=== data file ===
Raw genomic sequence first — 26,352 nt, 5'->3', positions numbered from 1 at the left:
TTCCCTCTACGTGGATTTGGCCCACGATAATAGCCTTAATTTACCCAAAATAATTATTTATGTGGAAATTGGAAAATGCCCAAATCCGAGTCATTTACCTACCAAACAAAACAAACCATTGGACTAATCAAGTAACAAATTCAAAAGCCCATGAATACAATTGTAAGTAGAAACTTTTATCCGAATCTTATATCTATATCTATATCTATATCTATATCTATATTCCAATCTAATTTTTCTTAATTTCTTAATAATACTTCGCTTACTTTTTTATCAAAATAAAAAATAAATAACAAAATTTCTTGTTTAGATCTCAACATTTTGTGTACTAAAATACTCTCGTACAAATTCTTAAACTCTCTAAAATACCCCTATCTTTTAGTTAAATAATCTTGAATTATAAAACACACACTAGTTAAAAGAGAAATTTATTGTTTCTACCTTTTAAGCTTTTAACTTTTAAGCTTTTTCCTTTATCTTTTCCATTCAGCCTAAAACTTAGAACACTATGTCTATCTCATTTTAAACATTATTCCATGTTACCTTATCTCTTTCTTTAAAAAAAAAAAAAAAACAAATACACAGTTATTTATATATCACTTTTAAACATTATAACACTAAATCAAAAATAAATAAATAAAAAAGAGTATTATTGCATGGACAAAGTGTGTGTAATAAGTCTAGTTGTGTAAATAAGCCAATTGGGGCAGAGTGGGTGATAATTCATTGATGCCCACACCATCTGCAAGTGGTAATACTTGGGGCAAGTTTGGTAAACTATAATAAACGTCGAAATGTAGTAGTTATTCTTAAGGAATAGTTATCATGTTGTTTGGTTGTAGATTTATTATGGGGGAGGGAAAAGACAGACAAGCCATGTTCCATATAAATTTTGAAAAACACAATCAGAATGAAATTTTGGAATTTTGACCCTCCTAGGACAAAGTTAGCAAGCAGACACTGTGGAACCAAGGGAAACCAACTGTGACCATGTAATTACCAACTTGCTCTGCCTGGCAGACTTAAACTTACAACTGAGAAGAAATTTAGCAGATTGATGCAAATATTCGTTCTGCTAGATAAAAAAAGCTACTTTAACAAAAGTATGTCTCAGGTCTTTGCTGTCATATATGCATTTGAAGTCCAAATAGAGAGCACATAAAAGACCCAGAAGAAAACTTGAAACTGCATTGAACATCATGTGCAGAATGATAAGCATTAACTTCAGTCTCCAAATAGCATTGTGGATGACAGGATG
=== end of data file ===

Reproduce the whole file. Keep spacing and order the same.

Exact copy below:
Raw genomic sequence first — 26,352 nt, 5'->3', positions numbered from 1 at the left:
TTCCCTCTACGTGGATTTGGCCCACGATAATAGCCTTAATTTACCCAAAATAATTATTTATGTGGAAATTGGAAAATGCCCAAATCCGAGTCATTTACCTACCAAACAAAACAAACCATTGGACTAATCAAGTAACAAATTCAAAAGCCCATGAATACAATTGTAAGTAGAAACTTTTATCCGAATCTTATATCTATATCTATATCTATATCTATATCTATATTCCAATCTAATTTTTCTTAATTTCTTAATAATACTTCGCTTACTTTTTTATCAAAATAAAAAATAAATAACAAAATTTCTTGTTTAGATCTCAACATTTTGTGTACTAAAATACTCTCGTACAAATTCTTAAACTCTCTAAAATACCCCTATCTTTTAGTTAAATAATCTTGAATTATAAAACACACACTAGTTAAAAGAGAAATTTATTGTTTCTACCTTTTAAGCTTTTAACTTTTAAGCTTTTTCCTTTATCTTTTCCATTCAGCCTAAAACTTAGAACACTATGTCTATCTCATTTTAAACATTATTCCATGTTACCTTATCTCTTTCTTTAAAAAAAAAAAAAAAACAAATACACAGTTATTTATATATCACTTTTAAACATTATAACACTAAATCAAAAATAAATAAATAAAAAAGAGTATTATTGCATGGACAAAGTGTGTGTAATAAGTCTAGTTGTGTAAATAAGCCAATTGGGGCAGAGTGGGTGATAATTCATTGATGCCCACACCATCTGCAAGTGGTAATACTTGGGGCAAGTTTGGTAAACTATAATAAACGTCGAAATGTAGTAGTTATTCTTAAGGAATAGTTATCATGTTGTTTGGTTGTAGATTTATTATGGGGGAGGGAAAAGACAGACAAGCCATGTTCCATATAAATTTTGAAAAACACAATCAGAATGAAATTTTGGAATTTTGACCCTCCTAGGACAAAGTTAGCAAGCAGACACTGTGGAACCAAGGGAAACCAACTGTGACCATGTAATTACCAACTTGCTCTGCCTGGCAGACTTAAACTTACAACTGAGAAGAAATTTAGCAGATTGATGCAAATATTCGTTCTGCTAGATAAAAAAAGCTACTTTAACAAAAGTATGTCTCAGGTCTTTGCTGTCATATATGCATTTGAAGTCCAAATAGAGAGCACATAAAAGACCCAGAAGAAAACTTGAAACTGCATTGAACATCATGTGCAGAATGATAAGCATTAACTTCAGTCTCCAAATAGCATTGTGGATGACAGGATG